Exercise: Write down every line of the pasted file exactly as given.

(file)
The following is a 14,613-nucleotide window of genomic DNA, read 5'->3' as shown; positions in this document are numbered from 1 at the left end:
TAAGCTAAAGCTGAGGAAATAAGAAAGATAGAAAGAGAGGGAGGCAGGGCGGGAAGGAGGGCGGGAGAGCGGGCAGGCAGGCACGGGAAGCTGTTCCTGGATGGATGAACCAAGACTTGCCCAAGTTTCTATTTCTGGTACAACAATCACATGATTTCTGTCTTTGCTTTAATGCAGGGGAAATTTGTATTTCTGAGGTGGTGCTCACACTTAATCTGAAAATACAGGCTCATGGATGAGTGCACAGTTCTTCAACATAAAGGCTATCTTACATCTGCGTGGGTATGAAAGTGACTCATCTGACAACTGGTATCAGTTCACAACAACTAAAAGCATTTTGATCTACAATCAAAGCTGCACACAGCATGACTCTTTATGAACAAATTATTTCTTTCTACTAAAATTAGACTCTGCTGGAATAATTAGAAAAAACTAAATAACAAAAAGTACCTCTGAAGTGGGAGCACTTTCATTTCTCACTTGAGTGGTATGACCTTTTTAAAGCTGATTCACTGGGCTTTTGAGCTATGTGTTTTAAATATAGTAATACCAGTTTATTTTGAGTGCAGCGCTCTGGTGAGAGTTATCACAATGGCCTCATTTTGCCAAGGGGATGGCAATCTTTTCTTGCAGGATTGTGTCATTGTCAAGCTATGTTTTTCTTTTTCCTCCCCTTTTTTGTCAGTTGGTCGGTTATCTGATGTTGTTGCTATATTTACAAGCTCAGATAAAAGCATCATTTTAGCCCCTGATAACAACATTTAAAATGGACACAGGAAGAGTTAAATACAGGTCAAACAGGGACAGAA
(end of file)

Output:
The following is a 14,613-nucleotide window of genomic DNA, read 5'->3' as shown; positions in this document are numbered from 1 at the left end:
TAAGCTAAAGCTGAGGAAATAAGAAAGATAGAAAGAGAGGGAGGCAGGGCGGGAAGGAGGGCGGGAGAGCGGGCAGGCAGGCACGGGAAGCTGTTCCTGGATGGATGAACCAAGACTTGCCCAAGTTTCTATTTCTGGTACAACAATCACATGATTTCTGTCTTTGCTTTAATGCAGGGGAAATTTGTATTTCTGAGGTGGTGCTCACACTTAATCTGAAAATACAGGCTCATGGATGAGTGCACAGTTCTTCAACATAAAGGCTATCTTACATCTGCGTGGGTATGAAAGTGACTCATCTGACAACTGGTATCAGTTCACAACAACTAAAAGCATTTTGATCTACAATCAAAGCTGCACACAGCATGACTCTTTATGAACAAATTATTTCTTTCTACTAAAATTAGACTCTGCTGGAATAATTAGAAAAAACTAAATAACAAAAAGTACCTCTGAAGTGGGAGCACTTTCATTTCTCACTTGAGTGGTATGACCTTTTTAAAGCTGATTCACTGGGCTTTTGAGCTATGTGTTTTAAATATAGTAATACCAGTTTATTTTGAGTGCAGCGCTCTGGTGAGAGTTATCACAATGGCCTCATTTTGCCAAGGGGATGGCAATCTTTTCTTGCAGGATTGTGTCATTGTCAAGCTATGTTTTTCTTTTTCCTCCCCTTTTTTGTCAGTTGGTCGGTTATCTGATGTTGTTGCTATATTTACAAGCTCAGATAAAAGCATCATTTTAGCCCCTGATAACAACATTTAAAATGGACACAGGAAGAGTTAAATACAGGTCAAACAGGGACAGAA